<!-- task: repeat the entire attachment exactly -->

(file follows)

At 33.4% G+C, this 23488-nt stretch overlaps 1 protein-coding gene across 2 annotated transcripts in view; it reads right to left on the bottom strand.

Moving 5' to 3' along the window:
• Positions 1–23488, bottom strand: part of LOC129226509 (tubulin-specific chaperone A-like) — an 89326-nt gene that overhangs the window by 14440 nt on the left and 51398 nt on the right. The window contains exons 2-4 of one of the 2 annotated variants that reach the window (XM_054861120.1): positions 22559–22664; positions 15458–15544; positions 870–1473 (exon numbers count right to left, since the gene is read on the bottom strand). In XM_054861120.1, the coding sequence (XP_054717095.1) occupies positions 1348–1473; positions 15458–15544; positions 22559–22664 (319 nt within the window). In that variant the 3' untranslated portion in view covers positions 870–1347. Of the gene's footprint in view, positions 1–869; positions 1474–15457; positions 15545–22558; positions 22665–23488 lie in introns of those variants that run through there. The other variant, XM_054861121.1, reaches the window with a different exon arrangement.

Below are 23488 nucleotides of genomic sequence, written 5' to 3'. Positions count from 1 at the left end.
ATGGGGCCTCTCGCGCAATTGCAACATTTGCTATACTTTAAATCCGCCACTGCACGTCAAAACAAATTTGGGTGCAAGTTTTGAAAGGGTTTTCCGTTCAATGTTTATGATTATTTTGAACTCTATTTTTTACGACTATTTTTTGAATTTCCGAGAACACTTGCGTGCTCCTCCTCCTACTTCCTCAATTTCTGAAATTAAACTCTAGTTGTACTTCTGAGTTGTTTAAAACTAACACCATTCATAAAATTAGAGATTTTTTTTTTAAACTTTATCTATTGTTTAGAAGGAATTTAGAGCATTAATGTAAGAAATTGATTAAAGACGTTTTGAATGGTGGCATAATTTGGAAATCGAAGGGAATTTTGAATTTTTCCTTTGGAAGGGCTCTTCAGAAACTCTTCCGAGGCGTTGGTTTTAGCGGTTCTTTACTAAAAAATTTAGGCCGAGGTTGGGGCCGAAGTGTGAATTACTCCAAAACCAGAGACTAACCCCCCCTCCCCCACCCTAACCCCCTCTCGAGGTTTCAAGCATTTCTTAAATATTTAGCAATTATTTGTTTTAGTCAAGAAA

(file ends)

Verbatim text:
At 33.4% G+C, this 23488-nt stretch overlaps 1 protein-coding gene across 2 annotated transcripts in view; it reads right to left on the bottom strand.

Moving 5' to 3' along the window:
• Positions 1–23488, bottom strand: part of LOC129226509 (tubulin-specific chaperone A-like) — an 89326-nt gene that overhangs the window by 14440 nt on the left and 51398 nt on the right. The window contains exons 2-4 of one of the 2 annotated variants that reach the window (XM_054861120.1): positions 22559–22664; positions 15458–15544; positions 870–1473 (exon numbers count right to left, since the gene is read on the bottom strand). In XM_054861120.1, the coding sequence (XP_054717095.1) occupies positions 1348–1473; positions 15458–15544; positions 22559–22664 (319 nt within the window). In that variant the 3' untranslated portion in view covers positions 870–1347. Of the gene's footprint in view, positions 1–869; positions 1474–15457; positions 15545–22558; positions 22665–23488 lie in introns of those variants that run through there. The other variant, XM_054861121.1, reaches the window with a different exon arrangement.

Below are 23488 nucleotides of genomic sequence, written 5' to 3'. Positions count from 1 at the left end.
ATGGGGCCTCTCGCGCAATTGCAACATTTGCTATACTTTAAATCCGCCACTGCACGTCAAAACAAATTTGGGTGCAAGTTTTGAAAGGGTTTTCCGTTCAATGTTTATGATTATTTTGAACTCTATTTTTTACGACTATTTTTTGAATTTCCGAGAACACTTGCGTGCTCCTCCTCCTACTTCCTCAATTTCTGAAATTAAACTCTAGTTGTACTTCTGAGTTGTTTAAAACTAACACCATTCATAAAATTAGAGATTTTTTTTTTAAACTTTATCTATTGTTTAGAAGGAATTTAGAGCATTAATGTAAGAAATTGATTAAAGACGTTTTGAATGGTGGCATAATTTGGAAATCGAAGGGAATTTTGAATTTTTCCTTTGGAAGGGCTCTTCAGAAACTCTTCCGAGGCGTTGGTTTTAGCGGTTCTTTACTAAAAAATTTAGGCCGAGGTTGGGGCCGAAGTGTGAATTACTCCAAAACCAGAGACTAACCCCCCCTCCCCCACCCTAACCCCCTCTCGAGGTTTCAAGCATTTCTTAAATATTTAGCAATTATTTGTTTTAGTCAAGAAA